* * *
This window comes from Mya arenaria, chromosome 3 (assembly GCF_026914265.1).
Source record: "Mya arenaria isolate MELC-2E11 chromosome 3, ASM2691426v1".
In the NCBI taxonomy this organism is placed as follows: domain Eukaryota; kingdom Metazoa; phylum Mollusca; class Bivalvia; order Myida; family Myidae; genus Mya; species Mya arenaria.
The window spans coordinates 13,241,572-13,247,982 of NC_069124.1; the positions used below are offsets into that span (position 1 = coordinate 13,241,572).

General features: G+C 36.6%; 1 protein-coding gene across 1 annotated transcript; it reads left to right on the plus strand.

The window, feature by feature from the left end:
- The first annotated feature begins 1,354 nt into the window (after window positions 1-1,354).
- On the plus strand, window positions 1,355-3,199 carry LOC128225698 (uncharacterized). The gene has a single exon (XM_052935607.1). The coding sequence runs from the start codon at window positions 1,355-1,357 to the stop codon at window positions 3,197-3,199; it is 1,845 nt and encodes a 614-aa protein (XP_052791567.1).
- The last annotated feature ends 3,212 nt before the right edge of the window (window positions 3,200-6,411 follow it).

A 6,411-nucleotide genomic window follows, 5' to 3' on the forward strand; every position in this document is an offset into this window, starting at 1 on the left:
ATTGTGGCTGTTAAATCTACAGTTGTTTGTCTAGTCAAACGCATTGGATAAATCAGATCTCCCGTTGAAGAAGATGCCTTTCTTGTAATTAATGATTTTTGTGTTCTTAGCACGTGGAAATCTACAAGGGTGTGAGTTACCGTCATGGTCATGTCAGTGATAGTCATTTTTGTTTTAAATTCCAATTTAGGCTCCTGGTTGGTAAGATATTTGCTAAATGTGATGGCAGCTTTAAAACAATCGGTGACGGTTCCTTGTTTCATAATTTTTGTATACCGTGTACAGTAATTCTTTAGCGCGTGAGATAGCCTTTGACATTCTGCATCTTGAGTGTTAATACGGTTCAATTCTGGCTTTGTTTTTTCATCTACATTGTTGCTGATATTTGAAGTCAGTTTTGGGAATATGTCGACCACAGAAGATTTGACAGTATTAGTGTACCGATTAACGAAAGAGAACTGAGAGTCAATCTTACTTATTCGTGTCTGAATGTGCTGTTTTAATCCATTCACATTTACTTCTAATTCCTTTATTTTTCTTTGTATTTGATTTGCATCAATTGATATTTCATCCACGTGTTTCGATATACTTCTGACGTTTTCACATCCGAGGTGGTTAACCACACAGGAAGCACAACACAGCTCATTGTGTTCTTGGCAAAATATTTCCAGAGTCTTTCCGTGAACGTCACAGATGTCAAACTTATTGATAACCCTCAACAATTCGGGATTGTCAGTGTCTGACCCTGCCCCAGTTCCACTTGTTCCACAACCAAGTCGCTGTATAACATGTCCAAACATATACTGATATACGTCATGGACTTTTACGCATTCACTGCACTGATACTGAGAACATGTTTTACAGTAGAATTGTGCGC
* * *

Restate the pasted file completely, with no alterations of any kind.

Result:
This window comes from Mya arenaria, chromosome 3 (assembly GCF_026914265.1).
Source record: "Mya arenaria isolate MELC-2E11 chromosome 3, ASM2691426v1".
In the NCBI taxonomy this organism is placed as follows: domain Eukaryota; kingdom Metazoa; phylum Mollusca; class Bivalvia; order Myida; family Myidae; genus Mya; species Mya arenaria.
The window spans coordinates 13,241,572-13,247,982 of NC_069124.1; the positions used below are offsets into that span (position 1 = coordinate 13,241,572).

General features: G+C 36.6%; 1 protein-coding gene across 1 annotated transcript; it reads left to right on the plus strand.

The window, feature by feature from the left end:
- The first annotated feature begins 1,354 nt into the window (after window positions 1-1,354).
- On the plus strand, window positions 1,355-3,199 carry LOC128225698 (uncharacterized). The gene has a single exon (XM_052935607.1). The coding sequence runs from the start codon at window positions 1,355-1,357 to the stop codon at window positions 3,197-3,199; it is 1,845 nt and encodes a 614-aa protein (XP_052791567.1).
- The last annotated feature ends 3,212 nt before the right edge of the window (window positions 3,200-6,411 follow it).

A 6,411-nucleotide genomic window follows, 5' to 3' on the forward strand; every position in this document is an offset into this window, starting at 1 on the left:
ATTGTGGCTGTTAAATCTACAGTTGTTTGTCTAGTCAAACGCATTGGATAAATCAGATCTCCCGTTGAAGAAGATGCCTTTCTTGTAATTAATGATTTTTGTGTTCTTAGCACGTGGAAATCTACAAGGGTGTGAGTTACCGTCATGGTCATGTCAGTGATAGTCATTTTTGTTTTAAATTCCAATTTAGGCTCCTGGTTGGTAAGATATTTGCTAAATGTGATGGCAGCTTTAAAACAATCGGTGACGGTTCCTTGTTTCATAATTTTTGTATACCGTGTACAGTAATTCTTTAGCGCGTGAGATAGCCTTTGACATTCTGCATCTTGAGTGTTAATACGGTTCAATTCTGGCTTTGTTTTTTCATCTACATTGTTGCTGATATTTGAAGTCAGTTTTGGGAATATGTCGACCACAGAAGATTTGACAGTATTAGTGTACCGATTAACGAAAGAGAACTGAGAGTCAATCTTACTTATTCGTGTCTGAATGTGCTGTTTTAATCCATTCACATTTACTTCTAATTCCTTTATTTTTCTTTGTATTTGATTTGCATCAATTGATATTTCATCCACGTGTTTCGATATACTTCTGACGTTTTCACATCCGAGGTGGTTAACCACACAGGAAGCACAACACAGCTCATTGTGTTCTTGGCAAAATATTTCCAGAGTCTTTCCGTGAACGTCACAGATGTCAAACTTATTGATAACCCTCAACAATTCGGGATTGTCAGTGTCTGACCCTGCCCCAGTTCCACTTGTTCCACAACCAAGTCGCTGTATAACATGTCCAAACATATACTGATATACGTCATGGACTTTTACGCATTCACTGCACTGATACTGAGAACATGTTTTACAGTAGAATTGTGCGC